Nicaraguan rights groups call sexual abuse an ‘epidemic’
By David Hutt | Special to The Tico Times
LEÓN, Nicaragua – Last month saw two major stories involving sexual abuse in the headlines of Nicaraguan newspapers. First came the account of a mentally and physically disabled 12-year-old girl allegedly raped by four policemen and a security guard 30 meters from the presidential compound in the capital. Three policemen were arrested, but not the guard, who local media reported works for a company with political ties to a top Sandinista leader.
Days later, the alleged victim attempted suicide. “She cut one of her wrists and was taken to a hospital last week,” a statement published on the website of the Nicaragua Center for Human Rights (CENIDH) said.
The trial against the three policemen begins Oct. 7.
More recently, CENIDH denounced the case of a student at the Universidad Nacional Autónoma de Nicaragua, who accused her professor of attempted rape. That incident allegedly occurred in June and was reported to the police in the department of León, northwest of the capital. But after three months, no charges were brought against the teacher.
Staff at CENIDH pointed out that the alleged perpetrator, Francisco José Venegas, is a Sandinista departmental deputy and holds a significant position within the university.
The two incidents have prompted Nicaraguan rights groups to speak out against what they are calling an “epidemic” of sexual abuse in the country.
“We’re talking about an epidemic that should cause the authorities to issue an alert. If there were 5,000 victims of dengue or 5,000 victims of H1N1 virus, then there would be an alert,” said Marta María Blandón, Central American director of Ipas, an organization that works to protect women’s reproductive rights.
Last year, 3,660 allegations of sexual abuse were reported in Nicaragua. According to the National Police’s Statistics Commission for Women and Children, in the first six months of this year, 1,873 abuse allegations were filed, of which 1,050 involved children under the age of 14. Many others go unreported.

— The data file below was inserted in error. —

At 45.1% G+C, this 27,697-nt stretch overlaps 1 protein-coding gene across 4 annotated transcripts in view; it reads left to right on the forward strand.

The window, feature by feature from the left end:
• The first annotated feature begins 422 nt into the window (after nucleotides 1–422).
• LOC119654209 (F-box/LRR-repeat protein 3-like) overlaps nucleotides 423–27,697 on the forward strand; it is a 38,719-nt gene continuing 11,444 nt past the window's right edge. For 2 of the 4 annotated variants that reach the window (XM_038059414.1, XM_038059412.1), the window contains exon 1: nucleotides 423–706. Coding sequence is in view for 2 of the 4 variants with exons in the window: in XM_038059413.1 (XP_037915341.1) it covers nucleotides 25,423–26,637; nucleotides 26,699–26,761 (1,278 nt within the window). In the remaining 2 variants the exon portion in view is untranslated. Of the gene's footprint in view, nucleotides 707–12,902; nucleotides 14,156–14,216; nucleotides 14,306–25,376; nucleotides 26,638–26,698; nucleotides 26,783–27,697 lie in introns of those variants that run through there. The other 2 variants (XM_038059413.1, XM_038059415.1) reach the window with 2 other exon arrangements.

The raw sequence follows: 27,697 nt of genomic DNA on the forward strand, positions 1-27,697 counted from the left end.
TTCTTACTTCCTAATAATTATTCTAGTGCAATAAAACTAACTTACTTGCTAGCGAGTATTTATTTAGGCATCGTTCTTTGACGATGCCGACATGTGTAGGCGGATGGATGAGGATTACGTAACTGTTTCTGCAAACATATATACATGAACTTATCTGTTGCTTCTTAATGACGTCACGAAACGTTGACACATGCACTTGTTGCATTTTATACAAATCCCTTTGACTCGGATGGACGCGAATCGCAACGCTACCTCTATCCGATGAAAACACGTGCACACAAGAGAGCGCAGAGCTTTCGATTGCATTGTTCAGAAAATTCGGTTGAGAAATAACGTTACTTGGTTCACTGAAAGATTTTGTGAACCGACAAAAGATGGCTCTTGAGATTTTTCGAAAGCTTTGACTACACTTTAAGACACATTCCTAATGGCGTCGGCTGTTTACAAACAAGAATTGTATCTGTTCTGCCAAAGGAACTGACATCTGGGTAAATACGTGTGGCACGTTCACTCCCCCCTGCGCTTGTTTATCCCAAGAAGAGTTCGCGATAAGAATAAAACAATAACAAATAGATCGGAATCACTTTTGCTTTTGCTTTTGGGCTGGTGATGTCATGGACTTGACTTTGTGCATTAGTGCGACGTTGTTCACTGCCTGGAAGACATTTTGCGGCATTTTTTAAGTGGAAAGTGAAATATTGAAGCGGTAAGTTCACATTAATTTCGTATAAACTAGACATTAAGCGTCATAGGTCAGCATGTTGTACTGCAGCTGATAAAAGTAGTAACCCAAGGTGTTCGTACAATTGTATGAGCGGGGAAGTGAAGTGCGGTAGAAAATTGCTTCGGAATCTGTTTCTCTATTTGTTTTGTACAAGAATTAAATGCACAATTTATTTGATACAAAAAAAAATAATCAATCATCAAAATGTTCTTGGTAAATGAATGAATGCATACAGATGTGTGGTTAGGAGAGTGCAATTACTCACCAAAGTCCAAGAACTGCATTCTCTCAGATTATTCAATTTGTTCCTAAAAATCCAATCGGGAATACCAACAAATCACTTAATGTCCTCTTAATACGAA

In the first quarter of this year, the Nicaraguan Medical Forensics Agency performed 1,312 forensic examinations on abused women and minors – an average of 14.6 per day. The agency said more than 80 percent of cases involve victims under 17, and 50 percent of victims are under 13.
International organizations also are denouncing sexual abuse in Nicaragua. Marcos Gómez, a regional director at Amnesty International who visited the country in 2011, said Nicaragua has the highest rate of attacks against women in all of Central America.
According to Juanita Jiménez of the Movimiento Autónomo de Mujeres de Nicaragua, a political organization that aims to further women’s rights in Nicaragua, “The cause lies not only in the machista culture of our society, but also in the lack of democratic institutions, since impunity for these crimes discourages complaints from victims and legitimizes the culture of abuse.
“The abuse has been present in our culture, but the partisanship of public institutions, and particularly the justice system, has perverted institutions and legitimized abuse in general,” she told The Tico Times.